Probiotics: The good bacteria gains in popularity

2012-12-07T09:00:00Z 2012-12-07T10:58:03Z Probiotics: The good bacteria gains in popularityStephanie Novak and Brooke Workneh Medill Reports nwitimes.com
December 07, 2012 9:00 am  • 

We don't often think of bacteria as a good thing, especially in our bodies. Antibacterial soaps fill drugstore shelves, and antibiotics treat countless diseases.

But now, a new kind of "good" bacteria is taking up shelf space in the same stores as hand sanitizers.

Probiotics run counter to antibiotics, which treat bacterial infections ranging from ear infections to strep throat. They are active cultures of bacteria that can regulate digestion and restore organisms killed by antibiotics.

These tiny microorganisms are often already found in the human gut, and are generally safe for most people to take, according to the National Institutes of Health.

"One of the ways people develop diarrhea diseases, stomach problems and the stomach flu is because we get a disruption in the normal bacteria balance in our digestive tract," said Dr. Stacy Kahn, a pediatric gastroenterologist at the University of Chicago. Probiotics are "good" bacteria, or the bacteria that helps to keep our digestive tracks healthy, she said.

More people are taking pills, eating yogurts and drinking smoothies that advertise their probiotic properties.

"Patients usually seek out additional things that they can use to sort of treat themselves over the counter" said Dr. Matthew Ciorba, an assistant professor of gastroenterology at Washington University in St. Louis. "When they start putting probiotics in pills and marketing them more, then this has really created an alluring menu for patients to self-treat.”

Our digestive system naturally contains both good and bad bacteria, said Dr. Kelly Tappenden, a human nutrition professor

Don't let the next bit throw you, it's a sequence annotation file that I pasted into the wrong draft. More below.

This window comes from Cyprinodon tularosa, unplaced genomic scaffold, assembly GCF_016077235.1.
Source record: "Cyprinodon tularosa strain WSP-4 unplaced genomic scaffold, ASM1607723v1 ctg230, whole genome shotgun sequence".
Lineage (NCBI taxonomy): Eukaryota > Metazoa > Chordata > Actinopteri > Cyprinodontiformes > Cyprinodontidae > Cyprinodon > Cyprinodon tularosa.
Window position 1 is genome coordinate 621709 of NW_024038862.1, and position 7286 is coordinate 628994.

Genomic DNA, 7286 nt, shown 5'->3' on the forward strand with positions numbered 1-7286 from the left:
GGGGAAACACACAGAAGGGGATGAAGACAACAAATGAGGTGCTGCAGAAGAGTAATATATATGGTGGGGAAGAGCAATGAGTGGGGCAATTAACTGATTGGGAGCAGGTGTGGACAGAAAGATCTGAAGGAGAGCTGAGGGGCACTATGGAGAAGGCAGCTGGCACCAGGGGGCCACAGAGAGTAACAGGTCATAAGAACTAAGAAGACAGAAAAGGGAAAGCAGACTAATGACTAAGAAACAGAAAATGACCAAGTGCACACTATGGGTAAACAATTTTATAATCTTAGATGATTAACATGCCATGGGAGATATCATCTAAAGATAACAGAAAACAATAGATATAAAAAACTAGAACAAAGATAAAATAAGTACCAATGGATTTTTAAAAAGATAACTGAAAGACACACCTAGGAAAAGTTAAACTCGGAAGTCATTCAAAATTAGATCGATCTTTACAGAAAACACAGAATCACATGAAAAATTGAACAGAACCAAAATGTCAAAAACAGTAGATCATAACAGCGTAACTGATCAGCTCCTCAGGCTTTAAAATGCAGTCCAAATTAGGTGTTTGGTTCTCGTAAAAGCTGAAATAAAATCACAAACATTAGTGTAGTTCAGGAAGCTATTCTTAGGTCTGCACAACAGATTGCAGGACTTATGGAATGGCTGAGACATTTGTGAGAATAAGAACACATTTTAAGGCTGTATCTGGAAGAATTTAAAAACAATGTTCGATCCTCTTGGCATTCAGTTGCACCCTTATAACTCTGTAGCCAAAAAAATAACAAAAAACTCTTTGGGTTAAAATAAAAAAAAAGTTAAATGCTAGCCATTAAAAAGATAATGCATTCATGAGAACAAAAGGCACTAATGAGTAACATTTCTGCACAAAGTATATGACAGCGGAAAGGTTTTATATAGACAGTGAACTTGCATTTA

at the University of Illinois at Urbana-Champaign. When we take antibiotics, however, this disrupts the natural, healthy bacteria in our gut.

When assessing how much of the good bacteria in the human gut a medication like an antibiotic can kill off, "it depends on antibiotic," Tappenden said. She said most antibiotics will kill most bacteria in our digestive tract. Along with killing off the harmful bacteria that is often the cause of an illness, broad-spectrum antibiotics also eliminate the microorganisms that help to keep us healthy.

This is why probiotics have begun to play a growing role in gastrointestinal health.

“Probiotics have been shown to be useful because they help replace and restore that healthy balance,” said Kahn. “I absolutely think that in most cases individuals who are taking [an antibiotic] especially for a prolonged period of time may find some benefit from taking a probiotic at the same time.”

For other illnesses, such as irritable bowel syndrome and inflammatory bowel syndrome, probiotics can play an active role in restoring patient health, said Ciorba.

“Nearly 100 percent of physicians thought that probiotics did have a role in treating gastrointestinal illnesses,” he added.

But simply going to the drugstore and picking up a bottle is not necessarily a surefire way to healthy digestion.

Some doctors agree that more research needs to be done. Some say that probiotics are helpful only for patients experiencing symptoms such as stomachaches, diarrhea or an intolerance of antibiotics. Others say that they may benefit healthy people without these symptoms to simply maintain a healthy microbiota, the balance of bacteria in the gut.